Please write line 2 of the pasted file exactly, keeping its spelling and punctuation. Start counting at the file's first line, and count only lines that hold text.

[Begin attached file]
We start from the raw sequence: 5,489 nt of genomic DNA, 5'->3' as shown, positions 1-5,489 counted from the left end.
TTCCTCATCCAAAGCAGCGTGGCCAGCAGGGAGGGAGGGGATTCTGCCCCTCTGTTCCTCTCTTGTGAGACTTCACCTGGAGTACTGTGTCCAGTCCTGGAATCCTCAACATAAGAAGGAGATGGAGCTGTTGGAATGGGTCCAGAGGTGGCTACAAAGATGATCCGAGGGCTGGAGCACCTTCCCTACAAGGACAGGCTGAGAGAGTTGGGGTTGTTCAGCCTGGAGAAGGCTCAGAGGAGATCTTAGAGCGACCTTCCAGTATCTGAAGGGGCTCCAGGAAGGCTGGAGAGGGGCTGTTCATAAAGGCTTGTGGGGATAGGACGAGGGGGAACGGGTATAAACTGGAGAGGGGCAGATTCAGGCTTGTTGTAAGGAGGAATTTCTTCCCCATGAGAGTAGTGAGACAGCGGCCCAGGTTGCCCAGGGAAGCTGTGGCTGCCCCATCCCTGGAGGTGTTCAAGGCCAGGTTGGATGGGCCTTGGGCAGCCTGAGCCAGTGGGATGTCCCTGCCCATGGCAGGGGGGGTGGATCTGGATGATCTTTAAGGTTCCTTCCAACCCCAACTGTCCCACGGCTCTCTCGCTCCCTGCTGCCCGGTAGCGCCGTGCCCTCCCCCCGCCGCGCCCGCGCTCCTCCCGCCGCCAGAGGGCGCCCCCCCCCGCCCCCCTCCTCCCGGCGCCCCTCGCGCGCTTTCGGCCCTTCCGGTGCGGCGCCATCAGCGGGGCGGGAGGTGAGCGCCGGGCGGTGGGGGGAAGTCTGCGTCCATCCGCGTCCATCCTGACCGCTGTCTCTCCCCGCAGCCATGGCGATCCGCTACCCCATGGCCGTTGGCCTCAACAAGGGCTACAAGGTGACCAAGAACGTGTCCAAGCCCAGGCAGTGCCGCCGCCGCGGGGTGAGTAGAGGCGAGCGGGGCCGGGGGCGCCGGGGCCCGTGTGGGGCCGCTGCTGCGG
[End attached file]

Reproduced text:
TTCCTCATCCAAAGCAGCGTGGCCAGCAGGGAGGGAGGGGATTCTGCCCCTCTGTTCCTCTCTTGTGAGACTTCACCTGGAGTACTGTGTCCAGTCCTGGAATCCTCAACATAAGAAGGAGATGGAGCTGTTGGAATGGGTCCAGAGGTGGCTACAAAGATGATCCGAGGGCTGGAGCACCTTCCCTACAAGGACAGGCTGAGAGAGTTGGGGTTGTTCAGCCTGGAGAAGGCTCAGAGGAGATCTTAGAGCGACCTTCCAGTATCTGAAGGGGCTCCAGGAAGGCTGGAGAGGGGCTGTTCATAAAGGCTTGTGGGGATAGGACGAGGGGGAACGGGTATAAACTGGAGAGGGGCAGATTCAGGCTTGTTGTAAGGAGGAATTTCTTCCCCATGAGAGTAGTGAGACAGCGGCCCAGGTTGCCCAGGGAAGCTGTGGCTGCCCCATCCCTGGAGGTGTTCAAGGCCAGGTTGGATGGGCCTTGGGCAGCCTGAGCCAGTGGGATGTCCCTGCCCATGGCAGGGGGGGTGGATCTGGATGATCTTTAAGGTTCCTTCCAACCCCAACTGTCCCACGGCTCTCTCGCTCCCTGCTGCCCGGTAGCGCCGTGCCCTCCCCCCGCCGCGCCCGCGCTCCTCCCGCCGCCAGAGGGCGCCCCCCCCCGCCCCCCTCCTCCCGGCGCCCCTCGCGCGCTTTCGGCCCTTCCGGTGCGGCGCCATCAGCGGGGCGGGAGGTGAGCGCCGGGCGGTGGGGGGAAGTCTGCGTCCATCCGCGTCCATCCTGACCGCTGTCTCTCCCCGCAGCCATGGCGATCCGCTACCCCATGGCCGTTGGCCTCAACAAGGGCTACAAGGTGACCAAGAACGTGTCCAAGCCCAGGCAGTGCCGCCGCCGCGGGGTGAGTAGAGGCGAGCGGGGCCGGGGGCGCCGGGGCCCGTGTGGGGCCGCTGCTGCGG